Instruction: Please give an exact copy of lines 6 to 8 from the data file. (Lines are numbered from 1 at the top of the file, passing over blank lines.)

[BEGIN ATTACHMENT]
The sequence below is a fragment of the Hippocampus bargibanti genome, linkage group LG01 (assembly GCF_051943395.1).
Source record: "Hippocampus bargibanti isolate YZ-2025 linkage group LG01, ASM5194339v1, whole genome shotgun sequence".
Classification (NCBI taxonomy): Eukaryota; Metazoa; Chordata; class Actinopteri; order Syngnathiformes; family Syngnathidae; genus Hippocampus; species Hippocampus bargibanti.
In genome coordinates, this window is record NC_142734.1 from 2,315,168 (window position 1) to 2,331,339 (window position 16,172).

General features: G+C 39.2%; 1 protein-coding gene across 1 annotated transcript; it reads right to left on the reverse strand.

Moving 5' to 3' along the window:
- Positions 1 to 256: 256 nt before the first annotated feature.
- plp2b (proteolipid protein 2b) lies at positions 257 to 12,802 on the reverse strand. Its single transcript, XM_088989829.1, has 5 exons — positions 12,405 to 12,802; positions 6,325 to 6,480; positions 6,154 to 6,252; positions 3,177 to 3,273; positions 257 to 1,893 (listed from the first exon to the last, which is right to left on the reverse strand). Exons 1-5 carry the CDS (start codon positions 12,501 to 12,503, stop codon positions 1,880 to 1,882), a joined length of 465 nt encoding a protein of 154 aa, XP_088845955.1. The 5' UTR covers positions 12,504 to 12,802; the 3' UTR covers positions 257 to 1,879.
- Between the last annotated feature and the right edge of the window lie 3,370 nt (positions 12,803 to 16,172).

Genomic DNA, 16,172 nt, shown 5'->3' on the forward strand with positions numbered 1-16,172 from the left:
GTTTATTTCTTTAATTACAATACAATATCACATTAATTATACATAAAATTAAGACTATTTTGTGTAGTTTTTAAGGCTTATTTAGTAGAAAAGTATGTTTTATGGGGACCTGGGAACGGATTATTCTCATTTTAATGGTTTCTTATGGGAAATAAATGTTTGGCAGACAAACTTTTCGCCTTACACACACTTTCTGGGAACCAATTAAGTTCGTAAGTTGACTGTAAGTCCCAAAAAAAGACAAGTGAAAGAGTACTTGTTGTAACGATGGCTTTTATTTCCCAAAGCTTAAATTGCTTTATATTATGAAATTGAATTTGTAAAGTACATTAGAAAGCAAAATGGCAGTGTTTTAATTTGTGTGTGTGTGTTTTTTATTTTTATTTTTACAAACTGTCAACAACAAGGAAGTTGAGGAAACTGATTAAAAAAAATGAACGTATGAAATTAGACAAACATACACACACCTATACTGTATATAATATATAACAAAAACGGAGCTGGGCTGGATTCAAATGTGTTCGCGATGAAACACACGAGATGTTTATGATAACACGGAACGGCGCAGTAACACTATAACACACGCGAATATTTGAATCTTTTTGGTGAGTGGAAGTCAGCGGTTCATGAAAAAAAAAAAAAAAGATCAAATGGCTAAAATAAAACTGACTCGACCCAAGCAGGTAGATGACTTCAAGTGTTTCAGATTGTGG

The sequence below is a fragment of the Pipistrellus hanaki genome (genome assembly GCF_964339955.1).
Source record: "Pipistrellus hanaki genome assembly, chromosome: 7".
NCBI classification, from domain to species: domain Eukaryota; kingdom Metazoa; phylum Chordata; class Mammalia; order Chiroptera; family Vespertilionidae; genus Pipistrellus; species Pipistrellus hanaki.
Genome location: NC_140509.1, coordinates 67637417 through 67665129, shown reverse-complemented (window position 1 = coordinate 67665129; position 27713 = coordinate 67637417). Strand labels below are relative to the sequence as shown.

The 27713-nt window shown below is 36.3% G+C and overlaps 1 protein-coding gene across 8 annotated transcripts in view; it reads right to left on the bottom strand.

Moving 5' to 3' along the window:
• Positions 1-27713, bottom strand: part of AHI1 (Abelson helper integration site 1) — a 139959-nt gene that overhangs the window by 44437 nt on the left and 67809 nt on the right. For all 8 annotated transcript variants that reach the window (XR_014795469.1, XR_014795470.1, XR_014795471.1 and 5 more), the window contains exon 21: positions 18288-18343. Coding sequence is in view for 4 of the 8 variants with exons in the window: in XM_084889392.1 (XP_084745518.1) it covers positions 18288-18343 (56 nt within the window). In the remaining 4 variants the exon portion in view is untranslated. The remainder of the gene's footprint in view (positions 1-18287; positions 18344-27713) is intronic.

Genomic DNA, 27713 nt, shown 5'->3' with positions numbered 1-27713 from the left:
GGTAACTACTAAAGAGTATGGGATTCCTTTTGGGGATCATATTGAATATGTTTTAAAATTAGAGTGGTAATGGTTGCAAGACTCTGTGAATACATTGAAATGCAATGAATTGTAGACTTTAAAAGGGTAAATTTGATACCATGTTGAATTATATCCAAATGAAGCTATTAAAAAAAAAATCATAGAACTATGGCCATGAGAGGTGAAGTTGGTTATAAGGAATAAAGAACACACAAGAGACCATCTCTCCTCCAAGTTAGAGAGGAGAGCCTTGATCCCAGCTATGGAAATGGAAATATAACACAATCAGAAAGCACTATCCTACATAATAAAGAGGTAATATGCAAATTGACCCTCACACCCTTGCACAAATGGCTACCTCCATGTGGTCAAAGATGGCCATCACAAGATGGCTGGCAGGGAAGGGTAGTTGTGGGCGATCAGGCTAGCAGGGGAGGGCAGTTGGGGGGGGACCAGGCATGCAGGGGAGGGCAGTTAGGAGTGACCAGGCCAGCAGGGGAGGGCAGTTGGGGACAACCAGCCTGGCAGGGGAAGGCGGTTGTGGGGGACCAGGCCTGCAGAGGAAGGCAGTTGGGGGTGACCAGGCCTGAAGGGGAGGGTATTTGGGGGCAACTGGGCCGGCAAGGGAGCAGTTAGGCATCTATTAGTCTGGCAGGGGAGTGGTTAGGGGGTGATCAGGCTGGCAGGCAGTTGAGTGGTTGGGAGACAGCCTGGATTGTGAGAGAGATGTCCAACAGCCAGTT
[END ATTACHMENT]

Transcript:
Moving 5' to 3' along the window:
- Positions 1 to 256: 256 nt before the first annotated feature.
- plp2b (proteolipid protein 2b) lies at positions 257 to 12,802 on the reverse strand. Its single transcript, XM_088989829.1, has 5 exons — positions 12,405 to 12,802; positions 6,325 to 6,480; positions 6,154 to 6,252; positions 3,177 to 3,273; positions 257 to 1,893 (listed from the first exon to the last, which is right to left on the reverse strand). Exons 1-5 carry the CDS (start codon positions 12,501 to 12,503, stop codon positions 1,880 to 1,882), a joined length of 465 nt encoding a protein of 154 aa, XP_088845955.1. The 5' UTR covers positions 12,504 to 12,802; the 3' UTR covers positions 257 to 1,879.